Sony BDP-S470 £179.99
18th Feb 2011 | 09:02
3D Blu-ray, DivX HD and BBC iPlayer for a notch over £100; Sony presents the moon on a stick
Sony BDP-S470: Overview & features
Whether or not 3D as a format has a future, and especially a present, in your home is up to you. The so-called hunger among consumers for 3D certainly isn't obvious to us, though Sony – one of the third dimension's biggest promoters – is seeking to get 3D compatibility into your lounge whether you like it or not with the well specified, yet incredibly affordable BDP-S470.
Compact and with a slim design, it's a wonder that Sony has shoved so many ins and outs on this Blu-ray's back. HDMI starts, of course, though component video, USB and wired Ethernet LAN port are other key features, though it's worth noting that both optical and coaxial digital audio are present in place of analogue audio outputs.
In terms of pure home cinema, that omission precludes lossless Dolby True HD/DTS HD Master Audio soundtracks, though that won't concern most people just after a cheap-as-chips Blu-ray player.
More mid-market misery is ahead; the S470 doesn't have built-in Wi-Fi, so access to two important features – DLNA networking and Sony's Bravia Internet Video streaming service – must be done either wired or through a separate USB dongle from Sony that, at £70, adds a hefty chunk onto the S470's price.
The disc tray itself is a thing of wonder. Not only can it spin a CD, DVD, Blu-ray disc – both 2D and 3D – but it can even play high resolution from a Super Audio CD (if you still have any in your music collection). Another huge plus is that the S470 takes single figure seconds to eject its tray and load a disc – what a change from the first-gen players.
Sony BDP-S470: Picture quality
Insert a 3D Blu-ray disc and you get a choice of either 3D or 2D playback. After syncing our active shutter glasses (which come with a 3D TV purchase, remember, not with 3D Blu-ray players), we noticed the usual problems with active shutter 3D footage when viewed on an LCD screen.
The most obvious is a drop in brightness, but flicker is noticeable (apparently only one in 10 people notice the active shutter glasses constantly doing their thing, but we beg to differ) and there are a few other issues that we can't exactly blame the S470 for.
The main gripe we have it that once sitting dead-on to the screen, you literally cannot move; slouching on the sofa or, heaven forbid, lying down on a sofa, renders the picture completely blank.
We digress; the S470 as a 3D Blu-ray spinner is as good as any other we've tried, and for showing regular 2D high definition from Blu-ray, it's a steal. Colours are rich and bold, with a polished, detailed look that's hard – or should that be impossible – to beat at this price. It's no slouch with DVD, either, with plenty of evidence of some nifty upscaling circuitry.
Sony BDP-S470: Value & ease of use
Value & ease of use
Selling for such a low price, you could argue that the S470's ability with 3D as well as 2D Blu-ray discs comes virtually free of charge. And if you think that's good value, you're going to love the S470's Bravia Internet Video.
Some brands – LG springs to mind – are about to launch separate adaptor boxes of around the size of an Apple TV to bring web video capabilities to any TV.
Effectively, that's what the S470 already is, with the bonus that Sony's web TV service is one of the best around. As well as on-demand TV from the BBC iPlayer (surely the headline act) and Demand Five, there's movie streaming via Lovefilm and the delights of YouTube and Eurosport, among many other services – including Sony's own Qriocity service. If only there was integrated Wi-Fi…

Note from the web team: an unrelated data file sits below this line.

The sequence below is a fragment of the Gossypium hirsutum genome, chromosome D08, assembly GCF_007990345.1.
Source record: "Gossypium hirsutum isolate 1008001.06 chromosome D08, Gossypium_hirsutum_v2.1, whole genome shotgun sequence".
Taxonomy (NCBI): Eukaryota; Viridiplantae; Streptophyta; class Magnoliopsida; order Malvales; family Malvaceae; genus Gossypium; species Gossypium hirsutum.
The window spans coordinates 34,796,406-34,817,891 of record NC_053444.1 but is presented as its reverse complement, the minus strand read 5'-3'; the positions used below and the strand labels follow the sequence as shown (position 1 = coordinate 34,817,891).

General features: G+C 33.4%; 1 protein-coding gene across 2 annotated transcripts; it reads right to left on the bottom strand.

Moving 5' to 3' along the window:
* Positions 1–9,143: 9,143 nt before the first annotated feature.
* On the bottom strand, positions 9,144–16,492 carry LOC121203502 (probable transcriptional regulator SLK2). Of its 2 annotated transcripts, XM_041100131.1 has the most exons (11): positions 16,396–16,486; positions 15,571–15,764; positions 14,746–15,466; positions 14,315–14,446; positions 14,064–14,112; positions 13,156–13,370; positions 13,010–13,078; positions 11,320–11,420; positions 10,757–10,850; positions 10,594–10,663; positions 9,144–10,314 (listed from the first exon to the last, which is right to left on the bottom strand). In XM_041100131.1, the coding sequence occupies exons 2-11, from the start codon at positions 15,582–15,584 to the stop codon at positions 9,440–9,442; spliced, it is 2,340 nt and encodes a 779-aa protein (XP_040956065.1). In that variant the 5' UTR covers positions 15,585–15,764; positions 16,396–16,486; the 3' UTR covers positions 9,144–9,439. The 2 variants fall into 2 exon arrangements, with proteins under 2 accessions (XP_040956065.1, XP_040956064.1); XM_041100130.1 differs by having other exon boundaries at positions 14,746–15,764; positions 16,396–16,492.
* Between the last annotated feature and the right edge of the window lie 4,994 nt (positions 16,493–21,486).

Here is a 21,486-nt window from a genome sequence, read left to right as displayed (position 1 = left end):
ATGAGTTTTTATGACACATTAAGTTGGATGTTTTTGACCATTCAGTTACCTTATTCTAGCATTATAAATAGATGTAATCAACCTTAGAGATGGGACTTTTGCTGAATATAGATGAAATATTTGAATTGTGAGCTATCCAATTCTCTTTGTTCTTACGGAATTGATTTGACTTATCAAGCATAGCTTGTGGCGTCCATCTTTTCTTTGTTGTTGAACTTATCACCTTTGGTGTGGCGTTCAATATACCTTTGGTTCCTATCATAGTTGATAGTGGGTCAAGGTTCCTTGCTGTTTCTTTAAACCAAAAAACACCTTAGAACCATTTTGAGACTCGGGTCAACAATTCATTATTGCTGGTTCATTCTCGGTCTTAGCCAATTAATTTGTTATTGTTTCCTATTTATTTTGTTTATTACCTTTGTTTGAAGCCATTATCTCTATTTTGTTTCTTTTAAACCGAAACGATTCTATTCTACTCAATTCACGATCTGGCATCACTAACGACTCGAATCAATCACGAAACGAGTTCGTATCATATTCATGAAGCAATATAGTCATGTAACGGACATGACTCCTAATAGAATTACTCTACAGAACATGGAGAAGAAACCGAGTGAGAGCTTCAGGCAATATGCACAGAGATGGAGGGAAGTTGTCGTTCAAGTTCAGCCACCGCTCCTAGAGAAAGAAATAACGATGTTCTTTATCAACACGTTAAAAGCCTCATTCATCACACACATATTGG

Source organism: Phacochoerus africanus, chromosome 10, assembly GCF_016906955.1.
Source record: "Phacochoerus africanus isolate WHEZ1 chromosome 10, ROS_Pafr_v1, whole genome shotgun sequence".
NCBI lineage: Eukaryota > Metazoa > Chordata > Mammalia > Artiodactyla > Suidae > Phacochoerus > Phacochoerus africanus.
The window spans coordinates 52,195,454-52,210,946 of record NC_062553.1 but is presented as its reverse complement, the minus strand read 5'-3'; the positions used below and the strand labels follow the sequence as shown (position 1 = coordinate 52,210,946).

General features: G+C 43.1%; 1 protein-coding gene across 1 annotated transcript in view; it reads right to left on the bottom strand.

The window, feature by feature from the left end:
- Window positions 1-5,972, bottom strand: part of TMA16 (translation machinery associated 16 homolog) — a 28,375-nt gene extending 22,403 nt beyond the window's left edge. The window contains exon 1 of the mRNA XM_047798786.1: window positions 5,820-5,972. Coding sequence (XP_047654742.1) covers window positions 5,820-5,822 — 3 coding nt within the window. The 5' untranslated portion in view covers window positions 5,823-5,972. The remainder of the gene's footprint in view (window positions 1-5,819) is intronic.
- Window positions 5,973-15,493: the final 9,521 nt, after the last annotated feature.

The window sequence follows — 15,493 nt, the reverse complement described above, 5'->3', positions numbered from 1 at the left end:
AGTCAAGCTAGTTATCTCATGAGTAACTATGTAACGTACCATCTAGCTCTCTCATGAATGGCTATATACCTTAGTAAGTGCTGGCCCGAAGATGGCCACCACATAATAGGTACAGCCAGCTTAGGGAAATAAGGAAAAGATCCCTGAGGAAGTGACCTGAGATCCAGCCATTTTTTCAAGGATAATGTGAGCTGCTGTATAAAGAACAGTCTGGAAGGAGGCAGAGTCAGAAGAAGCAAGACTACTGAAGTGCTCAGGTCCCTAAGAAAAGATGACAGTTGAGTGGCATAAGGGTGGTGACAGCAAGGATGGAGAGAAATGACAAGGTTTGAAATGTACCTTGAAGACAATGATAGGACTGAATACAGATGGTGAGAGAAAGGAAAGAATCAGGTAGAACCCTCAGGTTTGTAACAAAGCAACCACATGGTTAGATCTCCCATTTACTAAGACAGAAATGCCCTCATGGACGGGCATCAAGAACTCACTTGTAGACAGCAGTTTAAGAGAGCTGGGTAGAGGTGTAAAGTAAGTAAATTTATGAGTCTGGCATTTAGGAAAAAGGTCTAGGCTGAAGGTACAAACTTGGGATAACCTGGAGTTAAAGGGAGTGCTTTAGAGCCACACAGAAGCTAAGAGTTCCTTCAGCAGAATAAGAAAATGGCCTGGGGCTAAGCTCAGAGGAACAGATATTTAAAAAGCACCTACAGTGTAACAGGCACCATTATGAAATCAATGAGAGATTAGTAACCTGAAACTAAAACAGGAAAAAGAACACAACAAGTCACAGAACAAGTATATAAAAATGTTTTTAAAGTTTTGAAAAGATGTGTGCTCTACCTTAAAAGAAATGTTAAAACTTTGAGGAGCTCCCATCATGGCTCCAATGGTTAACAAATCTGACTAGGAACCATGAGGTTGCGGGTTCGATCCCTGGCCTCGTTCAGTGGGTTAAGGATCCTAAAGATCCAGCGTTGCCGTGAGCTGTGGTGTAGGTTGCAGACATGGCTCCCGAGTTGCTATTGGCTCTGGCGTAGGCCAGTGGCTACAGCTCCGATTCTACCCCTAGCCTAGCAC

We suspect that the S470's 'wired-only' reputation will leave the rapidly improving (thanks to frequent automatic firmware updates) Bravia Internet Video service unused by many.
Digital media is handled terrifically well by the S470. Firstly, because the interface – Sony's XMB, which is common to all of its connected home products, including the PS3 – was born to tie-up disparate sources. Secondly, it's utterly comprehensive (we can confirm MKV/DivX HD support), with WMV HD alone in not being supported.
Sadly, DLNA networking is not nearly as impressive. For some reason, the S470 completely ignores a plethora of file format stored on a PC on the same network, managing to playback just AVC HD, AVI (DivX), MP3 and JPG formats.
Sony BDP-S470: Verdict
With BBC iPlayer, Lovefilm and Eurosport, excellent digital file playback, and an all-round easy to use interface, it's worth reminding ourselves that the S470 is, at its heart, a Blu-ray player of some standing.
Pictures, pictures, pictures. Why anyone would pay beyond this price for a Blu-ray player just does not compute if they're primarily after top-grade Full HD images; there's little to fault the S470 on, though 3D images continue to be dogged by crosstalk and ghosting when watched on a Sony 3D LED TV (which the S470 was reviewed with).
Access to BBC iPlayer and DivX HD support make for excellent bonus features.
With Bravia Internet Video goodness onboard, the S470 should really have Wi-Fi built-in – we expect such a feature to quickly become standard now these first-gen Blu-ray-cum-streaming decks are out and about. DLNA networking also proved a bit of a letdown. It may sound trite, but considering the USB dongle issue and the need to use a stick for BD Live downloads, a third USB slot wouldn't go amiss.
All criticisms are slight; Sony has made one of the most impressive and attractive Blu-ray players around. Its compatibility with almost any disc, including 2D Blu-ray, is excellent while the pictures it delivers are equally spotless.
Chuck in almost complete digital file support over USB and access to Lovefilm and the BBC's iPlayer, and we'd be surprised if the S470 didn't appeal to a much wider market than just Blu-ray buyers.